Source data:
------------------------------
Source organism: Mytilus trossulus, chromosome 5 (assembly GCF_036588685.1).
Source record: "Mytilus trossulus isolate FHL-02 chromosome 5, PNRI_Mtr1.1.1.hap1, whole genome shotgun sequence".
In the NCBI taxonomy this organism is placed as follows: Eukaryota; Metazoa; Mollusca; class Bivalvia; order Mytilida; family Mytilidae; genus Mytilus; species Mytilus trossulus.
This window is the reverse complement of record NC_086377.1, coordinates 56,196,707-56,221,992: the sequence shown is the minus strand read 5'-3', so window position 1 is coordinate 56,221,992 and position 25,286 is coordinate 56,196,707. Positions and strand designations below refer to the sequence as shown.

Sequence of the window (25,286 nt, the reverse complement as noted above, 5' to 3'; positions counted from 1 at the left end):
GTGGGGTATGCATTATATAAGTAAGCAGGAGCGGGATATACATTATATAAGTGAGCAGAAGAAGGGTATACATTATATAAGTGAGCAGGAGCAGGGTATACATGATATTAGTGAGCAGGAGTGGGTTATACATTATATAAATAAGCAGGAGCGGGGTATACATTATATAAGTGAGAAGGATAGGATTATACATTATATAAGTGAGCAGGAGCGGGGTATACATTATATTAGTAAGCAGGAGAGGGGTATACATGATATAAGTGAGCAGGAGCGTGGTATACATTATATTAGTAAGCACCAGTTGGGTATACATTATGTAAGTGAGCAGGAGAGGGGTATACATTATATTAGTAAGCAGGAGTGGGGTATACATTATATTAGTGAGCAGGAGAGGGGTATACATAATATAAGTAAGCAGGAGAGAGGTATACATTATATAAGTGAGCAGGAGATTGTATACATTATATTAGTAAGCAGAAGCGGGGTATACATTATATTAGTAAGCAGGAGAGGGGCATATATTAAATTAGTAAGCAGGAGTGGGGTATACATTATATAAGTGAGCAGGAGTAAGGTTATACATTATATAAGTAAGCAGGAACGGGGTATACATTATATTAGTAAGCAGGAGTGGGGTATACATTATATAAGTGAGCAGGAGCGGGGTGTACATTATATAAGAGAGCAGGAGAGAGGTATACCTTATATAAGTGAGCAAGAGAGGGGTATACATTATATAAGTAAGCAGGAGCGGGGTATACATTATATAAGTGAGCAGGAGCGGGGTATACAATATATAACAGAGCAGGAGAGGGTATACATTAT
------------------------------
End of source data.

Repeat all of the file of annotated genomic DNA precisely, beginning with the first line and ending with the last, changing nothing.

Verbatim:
Source organism: Mytilus trossulus, chromosome 5 (assembly GCF_036588685.1).
Source record: "Mytilus trossulus isolate FHL-02 chromosome 5, PNRI_Mtr1.1.1.hap1, whole genome shotgun sequence".
In the NCBI taxonomy this organism is placed as follows: Eukaryota; Metazoa; Mollusca; class Bivalvia; order Mytilida; family Mytilidae; genus Mytilus; species Mytilus trossulus.
This window is the reverse complement of record NC_086377.1, coordinates 56,196,707-56,221,992: the sequence shown is the minus strand read 5'-3', so window position 1 is coordinate 56,221,992 and position 25,286 is coordinate 56,196,707. Positions and strand designations below refer to the sequence as shown.

Sequence of the window (25,286 nt, the reverse complement as noted above, 5' to 3'; positions counted from 1 at the left end):
GTGGGGTATGCATTATATAAGTAAGCAGGAGCGGGATATACATTATATAAGTGAGCAGAAGAAGGGTATACATTATATAAGTGAGCAGGAGCAGGGTATACATGATATTAGTGAGCAGGAGTGGGTTATACATTATATAAATAAGCAGGAGCGGGGTATACATTATATAAGTGAGAAGGATAGGATTATACATTATATAAGTGAGCAGGAGCGGGGTATACATTATATTAGTAAGCAGGAGAGGGGTATACATGATATAAGTGAGCAGGAGCGTGGTATACATTATATTAGTAAGCACCAGTTGGGTATACATTATGTAAGTGAGCAGGAGAGGGGTATACATTATATTAGTAAGCAGGAGTGGGGTATACATTATATTAGTGAGCAGGAGAGGGGTATACATAATATAAGTAAGCAGGAGAGAGGTATACATTATATAAGTGAGCAGGAGATTGTATACATTATATTAGTAAGCAGAAGCGGGGTATACATTATATTAGTAAGCAGGAGAGGGGCATATATTAAATTAGTAAGCAGGAGTGGGGTATACATTATATAAGTGAGCAGGAGTAAGGTTATACATTATATAAGTAAGCAGGAACGGGGTATACATTATATTAGTAAGCAGGAGTGGGGTATACATTATATAAGTGAGCAGGAGCGGGGTGTACATTATATAAGAGAGCAGGAGAGAGGTATACCTTATATAAGTGAGCAAGAGAGGGGTATACATTATATAAGTAAGCAGGAGCGGGGTATACATTATATAAGTGAGCAGGAGCGGGGTATACAATATATAACAGAGCAGGAGAGGGTATACATTAT